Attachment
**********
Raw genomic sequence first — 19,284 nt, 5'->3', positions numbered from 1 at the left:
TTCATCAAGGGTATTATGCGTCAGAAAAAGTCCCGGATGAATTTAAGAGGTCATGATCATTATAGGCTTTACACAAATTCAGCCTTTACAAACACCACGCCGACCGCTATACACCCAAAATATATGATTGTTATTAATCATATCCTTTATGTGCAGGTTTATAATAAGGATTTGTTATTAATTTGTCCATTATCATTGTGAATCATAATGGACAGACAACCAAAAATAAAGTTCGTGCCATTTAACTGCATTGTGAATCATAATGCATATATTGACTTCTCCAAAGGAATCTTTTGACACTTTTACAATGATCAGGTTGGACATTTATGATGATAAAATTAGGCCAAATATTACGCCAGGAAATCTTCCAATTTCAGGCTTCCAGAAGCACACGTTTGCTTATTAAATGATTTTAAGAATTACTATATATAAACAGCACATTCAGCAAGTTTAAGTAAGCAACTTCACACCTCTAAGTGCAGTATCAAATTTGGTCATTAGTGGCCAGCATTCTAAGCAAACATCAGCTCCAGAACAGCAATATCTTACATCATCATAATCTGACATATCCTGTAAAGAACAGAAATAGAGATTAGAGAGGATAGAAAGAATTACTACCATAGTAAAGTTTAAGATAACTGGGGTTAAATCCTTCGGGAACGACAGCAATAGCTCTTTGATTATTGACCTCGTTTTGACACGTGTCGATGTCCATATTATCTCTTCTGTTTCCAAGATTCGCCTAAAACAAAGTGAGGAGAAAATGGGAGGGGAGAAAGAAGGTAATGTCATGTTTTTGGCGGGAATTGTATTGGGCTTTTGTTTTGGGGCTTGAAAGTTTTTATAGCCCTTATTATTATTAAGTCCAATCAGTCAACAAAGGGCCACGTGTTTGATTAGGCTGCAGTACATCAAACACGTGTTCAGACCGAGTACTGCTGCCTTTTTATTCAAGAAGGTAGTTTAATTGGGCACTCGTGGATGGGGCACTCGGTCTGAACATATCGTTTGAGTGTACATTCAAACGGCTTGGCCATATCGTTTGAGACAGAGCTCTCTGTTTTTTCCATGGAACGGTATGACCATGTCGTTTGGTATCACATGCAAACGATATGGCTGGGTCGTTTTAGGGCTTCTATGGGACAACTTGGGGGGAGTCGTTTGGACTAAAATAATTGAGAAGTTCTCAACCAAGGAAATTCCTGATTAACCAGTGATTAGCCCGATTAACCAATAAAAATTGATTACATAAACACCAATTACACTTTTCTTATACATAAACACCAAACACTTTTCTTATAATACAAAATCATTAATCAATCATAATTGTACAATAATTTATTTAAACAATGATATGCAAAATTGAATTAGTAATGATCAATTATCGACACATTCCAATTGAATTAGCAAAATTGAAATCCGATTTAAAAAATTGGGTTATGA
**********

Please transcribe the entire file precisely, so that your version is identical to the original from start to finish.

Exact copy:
Raw genomic sequence first — 19,284 nt, 5'->3', positions numbered from 1 at the left:
TTCATCAAGGGTATTATGCGTCAGAAAAAGTCCCGGATGAATTTAAGAGGTCATGATCATTATAGGCTTTACACAAATTCAGCCTTTACAAACACCACGCCGACCGCTATACACCCAAAATATATGATTGTTATTAATCATATCCTTTATGTGCAGGTTTATAATAAGGATTTGTTATTAATTTGTCCATTATCATTGTGAATCATAATGGACAGACAACCAAAAATAAAGTTCGTGCCATTTAACTGCATTGTGAATCATAATGCATATATTGACTTCTCCAAAGGAATCTTTTGACACTTTTACAATGATCAGGTTGGACATTTATGATGATAAAATTAGGCCAAATATTACGCCAGGAAATCTTCCAATTTCAGGCTTCCAGAAGCACACGTTTGCTTATTAAATGATTTTAAGAATTACTATATATAAACAGCACATTCAGCAAGTTTAAGTAAGCAACTTCACACCTCTAAGTGCAGTATCAAATTTGGTCATTAGTGGCCAGCATTCTAAGCAAACATCAGCTCCAGAACAGCAATATCTTACATCATCATAATCTGACATATCCTGTAAAGAACAGAAATAGAGATTAGAGAGGATAGAAAGAATTACTACCATAGTAAAGTTTAAGATAACTGGGGTTAAATCCTTCGGGAACGACAGCAATAGCTCTTTGATTATTGACCTCGTTTTGACACGTGTCGATGTCCATATTATCTCTTCTGTTTCCAAGATTCGCCTAAAACAAAGTGAGGAGAAAATGGGAGGGGAGAAAGAAGGTAATGTCATGTTTTTGGCGGGAATTGTATTGGGCTTTTGTTTTGGGGCTTGAAAGTTTTTATAGCCCTTATTATTATTAAGTCCAATCAGTCAACAAAGGGCCACGTGTTTGATTAGGCTGCAGTACATCAAACACGTGTTCAGACCGAGTACTGCTGCCTTTTTATTCAAGAAGGTAGTTTAATTGGGCACTCGTGGATGGGGCACTCGGTCTGAACATATCGTTTGAGTGTACATTCAAACGGCTTGGCCATATCGTTTGAGACAGAGCTCTCTGTTTTTTCCATGGAACGGTATGACCATGTCGTTTGGTATCACATGCAAACGATATGGCTGGGTCGTTTTAGGGCTTCTATGGGACAACTTGGGGGGAGTCGTTTGGACTAAAATAATTGAGAAGTTCTCAACCAAGGAAATTCCTGATTAACCAGTGATTAGCCCGATTAACCAATAAAAATTGATTACATAAACACCAATTACACTTTTCTTATACATAAACACCAAACACTTTTCTTATAATACAAAATCATTAATCAATCATAATTGTACAATAATTTATTTAAACAATGATATGCAAAATTGAATTAGTAATGATCAATTATCGACACATTCCAATTGAATTAGCAAAATTGAAATCCGATTTAAAAAATTGGGTTATGA